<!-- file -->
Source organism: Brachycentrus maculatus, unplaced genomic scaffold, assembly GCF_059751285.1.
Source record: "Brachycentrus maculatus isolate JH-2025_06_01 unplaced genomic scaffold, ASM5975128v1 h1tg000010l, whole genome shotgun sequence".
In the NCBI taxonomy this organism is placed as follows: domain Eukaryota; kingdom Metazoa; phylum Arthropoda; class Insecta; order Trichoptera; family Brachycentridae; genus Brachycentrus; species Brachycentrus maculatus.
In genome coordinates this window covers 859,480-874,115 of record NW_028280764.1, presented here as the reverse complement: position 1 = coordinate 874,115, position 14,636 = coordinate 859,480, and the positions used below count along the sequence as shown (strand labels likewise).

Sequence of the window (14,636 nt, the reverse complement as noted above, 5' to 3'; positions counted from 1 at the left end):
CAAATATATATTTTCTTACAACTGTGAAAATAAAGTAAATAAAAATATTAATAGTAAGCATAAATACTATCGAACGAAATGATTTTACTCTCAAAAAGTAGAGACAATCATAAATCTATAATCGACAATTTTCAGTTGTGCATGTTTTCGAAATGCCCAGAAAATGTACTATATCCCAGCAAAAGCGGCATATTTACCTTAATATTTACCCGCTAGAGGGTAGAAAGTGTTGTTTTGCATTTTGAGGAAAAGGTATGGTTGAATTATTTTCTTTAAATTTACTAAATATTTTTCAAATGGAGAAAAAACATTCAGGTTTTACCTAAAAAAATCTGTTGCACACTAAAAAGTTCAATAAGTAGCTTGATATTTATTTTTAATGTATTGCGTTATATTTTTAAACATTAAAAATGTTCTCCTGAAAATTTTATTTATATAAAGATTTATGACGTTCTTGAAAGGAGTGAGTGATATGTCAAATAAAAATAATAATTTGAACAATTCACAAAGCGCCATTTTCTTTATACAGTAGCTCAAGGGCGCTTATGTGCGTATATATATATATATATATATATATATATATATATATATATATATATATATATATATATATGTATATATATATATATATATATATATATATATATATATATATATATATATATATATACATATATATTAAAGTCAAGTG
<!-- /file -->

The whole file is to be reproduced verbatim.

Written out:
Source organism: Brachycentrus maculatus, unplaced genomic scaffold, assembly GCF_059751285.1.
Source record: "Brachycentrus maculatus isolate JH-2025_06_01 unplaced genomic scaffold, ASM5975128v1 h1tg000010l, whole genome shotgun sequence".
In the NCBI taxonomy this organism is placed as follows: domain Eukaryota; kingdom Metazoa; phylum Arthropoda; class Insecta; order Trichoptera; family Brachycentridae; genus Brachycentrus; species Brachycentrus maculatus.
In genome coordinates this window covers 859,480-874,115 of record NW_028280764.1, presented here as the reverse complement: position 1 = coordinate 874,115, position 14,636 = coordinate 859,480, and the positions used below count along the sequence as shown (strand labels likewise).

Sequence of the window (14,636 nt, the reverse complement as noted above, 5' to 3'; positions counted from 1 at the left end):
CAAATATATATTTTCTTACAACTGTGAAAATAAAGTAAATAAAAATATTAATAGTAAGCATAAATACTATCGAACGAAATGATTTTACTCTCAAAAAGTAGAGACAATCATAAATCTATAATCGACAATTTTCAGTTGTGCATGTTTTCGAAATGCCCAGAAAATGTACTATATCCCAGCAAAAGCGGCATATTTACCTTAATATTTACCCGCTAGAGGGTAGAAAGTGTTGTTTTGCATTTTGAGGAAAAGGTATGGTTGAATTATTTTCTTTAAATTTACTAAATATTTTTCAAATGGAGAAAAAACATTCAGGTTTTACCTAAAAAAATCTGTTGCACACTAAAAAGTTCAATAAGTAGCTTGATATTTATTTTTAATGTATTGCGTTATATTTTTAAACATTAAAAATGTTCTCCTGAAAATTTTATTTATATAAAGATTTATGACGTTCTTGAAAGGAGTGAGTGATATGTCAAATAAAAATAATAATTTGAACAATTCACAAAGCGCCATTTTCTTTATACAGTAGCTCAAGGGCGCTTATGTGCGTATATATATATATATATATATATATATATATATATATATATATATATATATATATATATATGTATATATATATATATATATATATATATATATATATATATATATATATATATATATACATATATATTAAAGTCAAGTG